Tom’s Kitchen: A Spicy-Hot Soup to Crush Your Cold

Tom Philpott

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When I come down with a cold, I avoid treating it with pharmaceuticals that mask symptoms. Instead, I try to ramp up my immune system to fight the cold back the hippie way: with herbs and vitamin C and the like.

But there’s no doubt that cold symptoms—sore throat, stuffed nose, irritated sinuses, lethargy—really, really suck. For more years than I care to calculate, I’ve been fighting these vexations with a fiery soup, loosely based on a Mexican specialty called sopa de tortilla. It won’t really “crush” your cold, as the headline promises, at least not permanantly, but it will send it packing for the time it takes you to eat a bowl or two and for about 15 minutes after. During that blessed period, your sore throat will vanish, your sinuses will open and allow you to breathe freely, and overall, you’ll feel like a million bucks instead of death warmed over. I credit the latter effect to the feel-good endorphins that chile peppers are said to release.

In addition to its short-term benefits, the soup may also help you get rid of your cold faster. That’s because three of its four essential ingredients—chiles, tomatoes and fresh lime juice—are all packed with vitamin C. The fourth one, garlic, used here in medicinal amounts, is also thought to boost the immune system. Plus, I always garnish it with something green—cilantro if I have it, or parsley or even arugula—which is good for you no matter what. For crunch and a little sweetness, I sometimes add chopped red cabbage, a vegetable so full of vitamin C that it is reputed to have saved sailors from scurvy in times past.

Even more so than most Tom’s Kitchen recipes, this one is exceedingly simple. That’s because it’s been honed over the years to be made by someone who does not want to deal with the slightest bit of fussiness: a sick person. So next time you’re feeling under the weather, give this soup a shot.

What the doctor ordered. What the doctor ordered. Tortilla-less Tortilla Soup for the Sick Person’s Soul
(Makes about 2 quarts—enough for 4-5 large servings)

Note: This recipe has a lot of optional ingredients. I add the optional stuff if i have them on hand and I feel like adding them. If I’m feeling too low to chop an onion, I omit it without losing all that much. If I want it to be more substantial, I add the beans. The dried herbs make the soup taste great—but when my nose is stopped up, I can’t taste them anyway. The core ingredients—garlic, chiles, tomatoes, limes—will take you where you need to go.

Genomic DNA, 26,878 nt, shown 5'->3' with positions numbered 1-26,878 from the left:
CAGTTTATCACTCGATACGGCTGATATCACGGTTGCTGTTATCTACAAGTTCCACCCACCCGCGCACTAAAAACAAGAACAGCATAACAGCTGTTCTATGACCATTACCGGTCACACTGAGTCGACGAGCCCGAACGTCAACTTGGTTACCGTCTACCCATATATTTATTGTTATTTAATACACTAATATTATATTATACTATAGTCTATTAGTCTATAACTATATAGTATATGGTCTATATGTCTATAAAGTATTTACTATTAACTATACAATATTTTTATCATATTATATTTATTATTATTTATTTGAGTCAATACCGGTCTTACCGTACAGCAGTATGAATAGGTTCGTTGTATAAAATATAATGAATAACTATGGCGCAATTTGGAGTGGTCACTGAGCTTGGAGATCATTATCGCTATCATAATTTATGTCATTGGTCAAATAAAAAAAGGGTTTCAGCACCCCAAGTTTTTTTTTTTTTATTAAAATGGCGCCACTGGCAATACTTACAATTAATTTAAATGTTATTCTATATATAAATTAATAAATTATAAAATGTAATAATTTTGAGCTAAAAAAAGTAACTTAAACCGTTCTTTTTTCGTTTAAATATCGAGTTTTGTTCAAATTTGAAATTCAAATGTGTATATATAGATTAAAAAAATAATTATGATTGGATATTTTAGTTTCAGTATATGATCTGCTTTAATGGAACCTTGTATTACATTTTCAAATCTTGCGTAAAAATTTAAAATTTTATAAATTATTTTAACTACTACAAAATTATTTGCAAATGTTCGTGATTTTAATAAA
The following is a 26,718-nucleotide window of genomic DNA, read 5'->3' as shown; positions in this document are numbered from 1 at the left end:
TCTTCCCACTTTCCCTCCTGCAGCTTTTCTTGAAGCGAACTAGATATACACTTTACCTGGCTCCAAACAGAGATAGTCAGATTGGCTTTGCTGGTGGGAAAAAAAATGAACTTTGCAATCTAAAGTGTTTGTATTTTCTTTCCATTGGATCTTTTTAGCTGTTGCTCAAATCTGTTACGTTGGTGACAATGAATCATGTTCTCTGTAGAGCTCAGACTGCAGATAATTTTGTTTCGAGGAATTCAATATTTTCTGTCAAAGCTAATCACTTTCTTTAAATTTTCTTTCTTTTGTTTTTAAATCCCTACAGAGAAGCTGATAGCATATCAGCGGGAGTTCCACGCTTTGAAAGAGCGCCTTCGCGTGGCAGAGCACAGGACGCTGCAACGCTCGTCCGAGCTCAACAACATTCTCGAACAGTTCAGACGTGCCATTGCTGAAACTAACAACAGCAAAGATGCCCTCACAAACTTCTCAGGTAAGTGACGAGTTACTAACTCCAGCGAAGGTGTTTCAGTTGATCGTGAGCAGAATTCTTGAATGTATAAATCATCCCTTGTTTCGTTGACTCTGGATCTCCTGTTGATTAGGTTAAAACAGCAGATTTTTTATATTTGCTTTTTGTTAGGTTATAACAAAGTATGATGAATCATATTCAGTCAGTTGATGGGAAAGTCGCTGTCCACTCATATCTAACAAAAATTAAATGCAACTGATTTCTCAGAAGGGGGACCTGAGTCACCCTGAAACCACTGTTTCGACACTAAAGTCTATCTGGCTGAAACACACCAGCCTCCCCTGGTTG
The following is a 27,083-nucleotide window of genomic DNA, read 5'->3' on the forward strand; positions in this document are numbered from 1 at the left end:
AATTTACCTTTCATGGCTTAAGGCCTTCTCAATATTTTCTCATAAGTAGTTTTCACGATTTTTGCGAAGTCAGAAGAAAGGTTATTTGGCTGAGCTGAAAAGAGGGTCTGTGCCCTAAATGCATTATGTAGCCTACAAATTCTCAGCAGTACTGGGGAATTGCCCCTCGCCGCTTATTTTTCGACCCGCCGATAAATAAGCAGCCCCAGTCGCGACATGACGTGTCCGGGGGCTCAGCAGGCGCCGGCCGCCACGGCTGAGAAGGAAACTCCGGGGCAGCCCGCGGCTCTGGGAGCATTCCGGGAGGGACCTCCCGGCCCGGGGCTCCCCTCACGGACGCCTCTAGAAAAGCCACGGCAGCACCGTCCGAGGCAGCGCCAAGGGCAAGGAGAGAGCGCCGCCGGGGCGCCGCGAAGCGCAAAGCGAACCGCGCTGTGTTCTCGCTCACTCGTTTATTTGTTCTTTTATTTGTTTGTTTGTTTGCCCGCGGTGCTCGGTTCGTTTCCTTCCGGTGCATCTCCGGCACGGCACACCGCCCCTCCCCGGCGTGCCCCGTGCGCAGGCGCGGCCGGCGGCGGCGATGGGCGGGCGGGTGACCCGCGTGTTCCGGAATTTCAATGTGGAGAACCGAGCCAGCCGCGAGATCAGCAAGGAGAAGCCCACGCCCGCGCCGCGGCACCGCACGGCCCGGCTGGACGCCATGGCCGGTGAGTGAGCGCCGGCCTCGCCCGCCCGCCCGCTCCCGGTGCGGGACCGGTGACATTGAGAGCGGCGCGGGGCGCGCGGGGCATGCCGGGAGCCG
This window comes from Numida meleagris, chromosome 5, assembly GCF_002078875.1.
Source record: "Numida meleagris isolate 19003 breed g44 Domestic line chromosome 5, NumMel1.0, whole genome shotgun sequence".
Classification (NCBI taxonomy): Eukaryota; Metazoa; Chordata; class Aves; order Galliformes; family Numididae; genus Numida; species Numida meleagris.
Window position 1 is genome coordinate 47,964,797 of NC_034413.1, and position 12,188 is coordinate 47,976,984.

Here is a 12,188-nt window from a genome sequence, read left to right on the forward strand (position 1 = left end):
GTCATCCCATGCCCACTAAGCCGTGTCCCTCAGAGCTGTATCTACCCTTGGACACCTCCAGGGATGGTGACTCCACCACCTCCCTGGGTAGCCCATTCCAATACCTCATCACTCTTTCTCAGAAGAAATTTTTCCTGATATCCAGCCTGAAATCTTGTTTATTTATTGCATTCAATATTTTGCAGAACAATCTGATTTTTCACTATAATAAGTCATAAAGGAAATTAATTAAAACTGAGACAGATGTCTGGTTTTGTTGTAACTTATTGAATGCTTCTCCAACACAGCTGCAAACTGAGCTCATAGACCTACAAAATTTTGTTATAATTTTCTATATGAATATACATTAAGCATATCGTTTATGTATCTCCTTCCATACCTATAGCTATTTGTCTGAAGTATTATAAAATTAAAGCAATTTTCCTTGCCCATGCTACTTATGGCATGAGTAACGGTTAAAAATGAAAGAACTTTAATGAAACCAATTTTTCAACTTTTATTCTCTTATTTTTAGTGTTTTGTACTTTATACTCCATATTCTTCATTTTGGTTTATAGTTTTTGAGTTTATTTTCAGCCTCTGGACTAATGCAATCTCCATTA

1 medium onion, chopped*
Olive oil for sauteing
1 head garlic, cloves separated and chopped fine
3-4 small hot chile peppers, chopped (fresh are best, but dried ones like chipotles and chiles de arbol work great, too. Just rehydrate them in hot water for a few minutes before chopping. )
1  tablespoon dried oregano and/or thyme*
1 28-32 oz can or jar of organic whole tomatoes or tomato puree (I use home-canned tomatoes)
1 can garbanzo beans (cook them from scratch by all means; but if you’re doing poorly, don’t be shy about opening a can), drained*
Sea salt

Limes—enough for half a lime for each serving
Some good but not fancy melting cheese—I use Organic Valley Sharp Cheddar—grated, about ¼ cup per bowl of soup
1 bunch of something green—preferably cilantro, but parsley works well too—chopped
Chopped red cabbage, about 1 cup*
Avocado slices*

* Optional ingredients

Put a large, heavy-bottomed pot over medium heat, and coat bottom with olive oil. Add the chopped onions (if using) and let them saute, stirring occasionally, until they’re translucent. Add the garlic and the chiles and saute them, stirring to avoid burning, for a minute or two. Now add the tomatoes and a good pinch of salt. If you are using whole canned tomatoes, use a wooden spoon to break them up as they cook. Add the beans, and let the tomato mixture cook and reduce for a few minutes, stirring occasionally to avoid any sticking to the bottom and burning. Now, take the same container the tomatoes came in—whether store-bought can or home jar—and fill it with water. Add the water to the pot, and bring to a boil. Turn heat to low, correct for salt, and prepare to serve.

To serve: Add grated cheese (if using) to an empty soup bowl. I know you’re not supposed to eat dairy when you have a cold, but I find molten cheese in this soup enormously comforting. Ladle a good amount of hot soup into the bowl, making sure that the cheese is completely covered (this will ensure it melts). Now give it a big squeeze of lime juice—at least half a lime. Cover top with final garnishes—chopped greens, and if you’re using them, cabbage and avocado slices.


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